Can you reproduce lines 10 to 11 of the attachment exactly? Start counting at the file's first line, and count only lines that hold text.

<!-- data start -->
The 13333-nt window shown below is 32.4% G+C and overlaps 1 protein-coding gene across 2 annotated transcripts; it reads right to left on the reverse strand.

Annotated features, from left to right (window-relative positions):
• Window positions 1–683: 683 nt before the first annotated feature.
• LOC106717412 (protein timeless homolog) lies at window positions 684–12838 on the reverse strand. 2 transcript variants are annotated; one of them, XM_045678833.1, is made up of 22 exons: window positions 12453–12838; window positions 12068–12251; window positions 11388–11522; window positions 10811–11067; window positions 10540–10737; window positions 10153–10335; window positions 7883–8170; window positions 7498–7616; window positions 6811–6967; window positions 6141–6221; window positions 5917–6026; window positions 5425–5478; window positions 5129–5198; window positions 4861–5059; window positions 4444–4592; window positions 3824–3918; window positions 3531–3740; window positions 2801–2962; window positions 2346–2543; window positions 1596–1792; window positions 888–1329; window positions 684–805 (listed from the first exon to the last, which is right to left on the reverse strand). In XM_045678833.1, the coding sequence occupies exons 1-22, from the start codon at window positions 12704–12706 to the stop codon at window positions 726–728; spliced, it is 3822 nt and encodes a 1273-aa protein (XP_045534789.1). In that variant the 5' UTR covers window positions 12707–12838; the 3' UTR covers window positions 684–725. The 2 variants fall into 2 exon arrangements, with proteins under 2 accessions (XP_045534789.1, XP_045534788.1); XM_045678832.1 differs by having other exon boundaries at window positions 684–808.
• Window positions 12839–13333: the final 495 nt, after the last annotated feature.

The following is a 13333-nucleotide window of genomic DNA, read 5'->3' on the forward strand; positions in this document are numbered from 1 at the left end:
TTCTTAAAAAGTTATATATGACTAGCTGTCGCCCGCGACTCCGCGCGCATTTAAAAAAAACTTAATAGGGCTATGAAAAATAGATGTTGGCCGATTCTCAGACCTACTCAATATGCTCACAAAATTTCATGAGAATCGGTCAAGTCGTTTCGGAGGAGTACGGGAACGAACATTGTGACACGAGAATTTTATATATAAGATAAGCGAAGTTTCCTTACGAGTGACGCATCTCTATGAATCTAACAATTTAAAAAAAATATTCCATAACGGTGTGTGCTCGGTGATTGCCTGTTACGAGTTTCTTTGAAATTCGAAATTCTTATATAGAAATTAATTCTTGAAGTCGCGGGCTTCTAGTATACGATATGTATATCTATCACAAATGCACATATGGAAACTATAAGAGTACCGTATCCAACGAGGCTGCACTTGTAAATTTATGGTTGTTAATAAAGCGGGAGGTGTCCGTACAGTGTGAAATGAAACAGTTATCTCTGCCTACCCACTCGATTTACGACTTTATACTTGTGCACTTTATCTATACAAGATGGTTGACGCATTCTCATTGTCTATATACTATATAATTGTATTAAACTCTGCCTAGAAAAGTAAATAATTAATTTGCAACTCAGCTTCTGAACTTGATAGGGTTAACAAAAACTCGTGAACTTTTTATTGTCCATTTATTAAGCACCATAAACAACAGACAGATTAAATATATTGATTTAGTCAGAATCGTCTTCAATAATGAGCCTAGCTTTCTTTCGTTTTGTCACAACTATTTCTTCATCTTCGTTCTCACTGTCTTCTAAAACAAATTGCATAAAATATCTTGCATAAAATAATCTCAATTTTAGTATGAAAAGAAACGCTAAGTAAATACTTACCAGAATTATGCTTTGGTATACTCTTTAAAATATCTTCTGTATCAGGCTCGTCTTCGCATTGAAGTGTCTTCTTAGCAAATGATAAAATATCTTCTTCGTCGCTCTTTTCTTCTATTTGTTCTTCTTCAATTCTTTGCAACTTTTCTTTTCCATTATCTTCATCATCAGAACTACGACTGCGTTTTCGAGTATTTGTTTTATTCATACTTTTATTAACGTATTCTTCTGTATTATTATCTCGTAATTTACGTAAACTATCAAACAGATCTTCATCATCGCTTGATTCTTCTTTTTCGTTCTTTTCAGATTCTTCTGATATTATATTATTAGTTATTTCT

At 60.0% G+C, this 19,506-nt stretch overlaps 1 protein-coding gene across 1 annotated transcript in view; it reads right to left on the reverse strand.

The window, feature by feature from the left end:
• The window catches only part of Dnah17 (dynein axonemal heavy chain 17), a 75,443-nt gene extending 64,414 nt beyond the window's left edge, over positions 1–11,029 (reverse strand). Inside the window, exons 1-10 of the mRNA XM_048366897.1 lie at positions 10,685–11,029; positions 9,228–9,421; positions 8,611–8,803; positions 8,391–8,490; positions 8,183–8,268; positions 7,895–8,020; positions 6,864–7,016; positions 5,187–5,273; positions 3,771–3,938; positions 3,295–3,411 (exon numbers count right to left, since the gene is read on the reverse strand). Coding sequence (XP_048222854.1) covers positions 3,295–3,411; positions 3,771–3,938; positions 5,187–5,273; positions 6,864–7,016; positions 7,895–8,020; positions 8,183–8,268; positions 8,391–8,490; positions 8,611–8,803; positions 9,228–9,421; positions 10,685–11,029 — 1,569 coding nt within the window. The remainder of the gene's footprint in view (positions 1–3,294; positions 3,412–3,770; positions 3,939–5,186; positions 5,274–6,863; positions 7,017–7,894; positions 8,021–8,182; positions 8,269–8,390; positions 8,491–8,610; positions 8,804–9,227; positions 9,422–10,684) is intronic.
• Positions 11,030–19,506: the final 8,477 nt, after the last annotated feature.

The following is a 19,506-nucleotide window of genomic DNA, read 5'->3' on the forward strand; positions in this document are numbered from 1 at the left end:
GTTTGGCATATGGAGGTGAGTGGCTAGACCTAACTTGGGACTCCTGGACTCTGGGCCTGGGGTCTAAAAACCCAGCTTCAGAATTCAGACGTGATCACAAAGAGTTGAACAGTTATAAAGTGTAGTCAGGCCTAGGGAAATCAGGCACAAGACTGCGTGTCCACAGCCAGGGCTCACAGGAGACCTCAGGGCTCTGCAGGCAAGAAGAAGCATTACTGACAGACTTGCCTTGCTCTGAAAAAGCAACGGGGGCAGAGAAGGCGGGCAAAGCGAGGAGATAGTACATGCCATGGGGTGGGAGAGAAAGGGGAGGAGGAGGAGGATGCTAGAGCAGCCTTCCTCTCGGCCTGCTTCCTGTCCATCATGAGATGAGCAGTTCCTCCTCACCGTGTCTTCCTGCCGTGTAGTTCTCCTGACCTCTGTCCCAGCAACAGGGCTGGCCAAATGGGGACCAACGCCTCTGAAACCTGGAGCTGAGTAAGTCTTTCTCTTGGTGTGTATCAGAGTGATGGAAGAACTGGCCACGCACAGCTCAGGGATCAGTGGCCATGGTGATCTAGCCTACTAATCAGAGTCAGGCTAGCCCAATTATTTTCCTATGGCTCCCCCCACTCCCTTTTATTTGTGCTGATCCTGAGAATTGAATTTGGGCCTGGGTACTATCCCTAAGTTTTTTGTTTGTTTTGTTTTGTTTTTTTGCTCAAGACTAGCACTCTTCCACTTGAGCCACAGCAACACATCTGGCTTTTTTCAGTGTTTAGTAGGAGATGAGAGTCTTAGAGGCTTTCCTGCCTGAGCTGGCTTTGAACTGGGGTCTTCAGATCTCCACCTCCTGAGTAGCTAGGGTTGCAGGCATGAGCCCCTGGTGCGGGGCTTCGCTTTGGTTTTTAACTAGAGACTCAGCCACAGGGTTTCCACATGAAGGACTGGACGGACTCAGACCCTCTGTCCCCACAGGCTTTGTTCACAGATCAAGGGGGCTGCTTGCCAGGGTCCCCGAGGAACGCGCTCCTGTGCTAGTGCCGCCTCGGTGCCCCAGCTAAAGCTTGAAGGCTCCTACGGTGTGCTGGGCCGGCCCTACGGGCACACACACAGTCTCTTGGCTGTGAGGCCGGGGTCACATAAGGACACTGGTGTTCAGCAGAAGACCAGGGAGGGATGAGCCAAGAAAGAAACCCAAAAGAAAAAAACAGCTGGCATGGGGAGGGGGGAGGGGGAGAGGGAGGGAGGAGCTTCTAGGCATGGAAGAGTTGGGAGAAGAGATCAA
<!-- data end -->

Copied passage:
• The window catches only part of Dnah17 (dynein axonemal heavy chain 17), a 75,443-nt gene extending 64,414 nt beyond the window's left edge, over positions 1–11,029 (reverse strand). Inside the window, exons 1-10 of the mRNA XM_048366897.1 lie at positions 10,685–11,029; positions 9,228–9,421; positions 8,611–8,803; positions 8,391–8,490; positions 8,183–8,268; positions 7,895–8,020; positions 6,864–7,016; positions 5,187–5,273; positions 3,771–3,938; positions 3,295–3,411 (exon numbers count right to left, since the gene is read on the reverse strand). Coding sequence (XP_048222854.1) covers positions 3,295–3,411; positions 3,771–3,938; positions 5,187–5,273; positions 6,864–7,016; positions 7,895–8,020; positions 8,183–8,268; positions 8,391–8,490; positions 8,611–8,803; positions 9,228–9,421; positions 10,685–11,029 — 1,569 coding nt within the window. The remainder of the gene's footprint in view (positions 1–3,294; positions 3,412–3,770; positions 3,939–5,186; positions 5,274–6,863; positions 7,017–7,894; positions 8,021–8,182; positions 8,269–8,390; positions 8,491–8,610; positions 8,804–9,227; positions 9,422–10,684) is intronic.
• Positions 11,030–19,506: the final 8,477 nt, after the last annotated feature.